Still from 'Nosferatu' - FW Murnau 1922
The shadow of Nosferatu is one of the most terrifying scenes of the silent movie released in 1922. The movie 'Nosferatu' is based on the novel of Bram Stoker's Dracula, but some of the details are changed: Dracula becomes Nosferatu, Count Dracula - Count Orlok, and the finality of the story is changed.
Why do we associate the shadows and the dark with superstition and evil? It be be a purely primal reaction - when the sun goes down you can't see what is out there and your imagination takes over.
"The most transitory of things, a shadow, the proverbial emblem of all that is fleeting and momentary, may be fettered by spells of our 'natural magic', and may be fixed for ever in the position which it seemed only destined for a single instant to occupy."
Andy Warhol 'Shadows' 1978-79
Shadows by their very nature are fleeting and have long been employed metaphorically in both painting and literature to symbolize the transience of life.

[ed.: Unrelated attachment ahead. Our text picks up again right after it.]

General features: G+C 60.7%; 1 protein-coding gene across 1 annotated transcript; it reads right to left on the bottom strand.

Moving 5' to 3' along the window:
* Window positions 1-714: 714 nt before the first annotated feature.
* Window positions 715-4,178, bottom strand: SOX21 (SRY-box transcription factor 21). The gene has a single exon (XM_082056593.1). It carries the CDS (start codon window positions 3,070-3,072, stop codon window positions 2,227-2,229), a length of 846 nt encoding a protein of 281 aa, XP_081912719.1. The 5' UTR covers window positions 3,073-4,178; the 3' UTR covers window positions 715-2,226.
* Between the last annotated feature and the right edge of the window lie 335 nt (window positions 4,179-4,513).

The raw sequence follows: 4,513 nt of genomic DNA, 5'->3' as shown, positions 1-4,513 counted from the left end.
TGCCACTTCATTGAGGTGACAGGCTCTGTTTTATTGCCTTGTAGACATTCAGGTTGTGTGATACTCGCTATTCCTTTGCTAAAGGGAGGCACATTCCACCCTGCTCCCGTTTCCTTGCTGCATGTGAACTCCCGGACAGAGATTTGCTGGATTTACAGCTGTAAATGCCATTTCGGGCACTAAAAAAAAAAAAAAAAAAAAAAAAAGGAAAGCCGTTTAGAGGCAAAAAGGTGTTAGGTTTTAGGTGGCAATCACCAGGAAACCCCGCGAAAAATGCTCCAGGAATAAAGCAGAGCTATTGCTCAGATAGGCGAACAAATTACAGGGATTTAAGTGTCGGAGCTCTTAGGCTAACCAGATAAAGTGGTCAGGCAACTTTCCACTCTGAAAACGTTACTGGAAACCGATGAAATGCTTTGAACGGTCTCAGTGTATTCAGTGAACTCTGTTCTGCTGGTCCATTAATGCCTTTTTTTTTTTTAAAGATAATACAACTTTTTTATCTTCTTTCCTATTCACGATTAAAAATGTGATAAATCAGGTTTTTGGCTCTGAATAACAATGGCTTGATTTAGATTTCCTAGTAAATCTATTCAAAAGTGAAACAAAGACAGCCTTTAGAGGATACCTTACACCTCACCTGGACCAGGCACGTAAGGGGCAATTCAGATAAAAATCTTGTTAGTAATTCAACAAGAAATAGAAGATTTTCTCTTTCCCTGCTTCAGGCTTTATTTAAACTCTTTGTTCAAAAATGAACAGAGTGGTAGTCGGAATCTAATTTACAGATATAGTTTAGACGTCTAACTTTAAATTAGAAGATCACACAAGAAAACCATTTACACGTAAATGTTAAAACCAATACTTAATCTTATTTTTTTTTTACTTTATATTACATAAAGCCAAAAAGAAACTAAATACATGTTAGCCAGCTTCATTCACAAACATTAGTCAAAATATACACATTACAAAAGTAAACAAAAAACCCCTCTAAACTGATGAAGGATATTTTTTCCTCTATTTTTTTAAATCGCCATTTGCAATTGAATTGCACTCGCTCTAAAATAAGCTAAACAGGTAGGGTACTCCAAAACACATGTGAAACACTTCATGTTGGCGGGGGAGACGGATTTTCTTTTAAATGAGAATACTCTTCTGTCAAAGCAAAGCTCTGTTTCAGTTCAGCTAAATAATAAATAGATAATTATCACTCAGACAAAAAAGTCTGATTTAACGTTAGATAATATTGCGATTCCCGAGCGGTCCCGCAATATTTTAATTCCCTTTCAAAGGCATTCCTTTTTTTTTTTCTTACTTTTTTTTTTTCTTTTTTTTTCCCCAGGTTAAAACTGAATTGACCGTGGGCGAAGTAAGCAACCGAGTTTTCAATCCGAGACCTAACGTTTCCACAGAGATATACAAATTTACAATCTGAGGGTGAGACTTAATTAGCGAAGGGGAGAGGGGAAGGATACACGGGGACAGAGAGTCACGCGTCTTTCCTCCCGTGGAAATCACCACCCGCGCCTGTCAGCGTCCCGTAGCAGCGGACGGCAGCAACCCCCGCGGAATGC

In the mid-1970s, shadows increasingly began to haunt Andy Warhol. In the Still Life drawing series of 1975 and the Hammer and Sickle series of 1977 (also titled Still Life), they assume an idiosyncratic, almost independent existence as compositional elements; in the Skulls of 1976, they become more expressive and fanciful in character. Finally, in 1978–79, in a brief but concentrated foray, Warhol confronted shadows as a subject in their own right. The result was an exceptional series of paintings, notably one vast environmental work in 102 parts, together with sundry others in different formats and with different motifs.
Jaromir Funke 'Abstract photo' 1928-29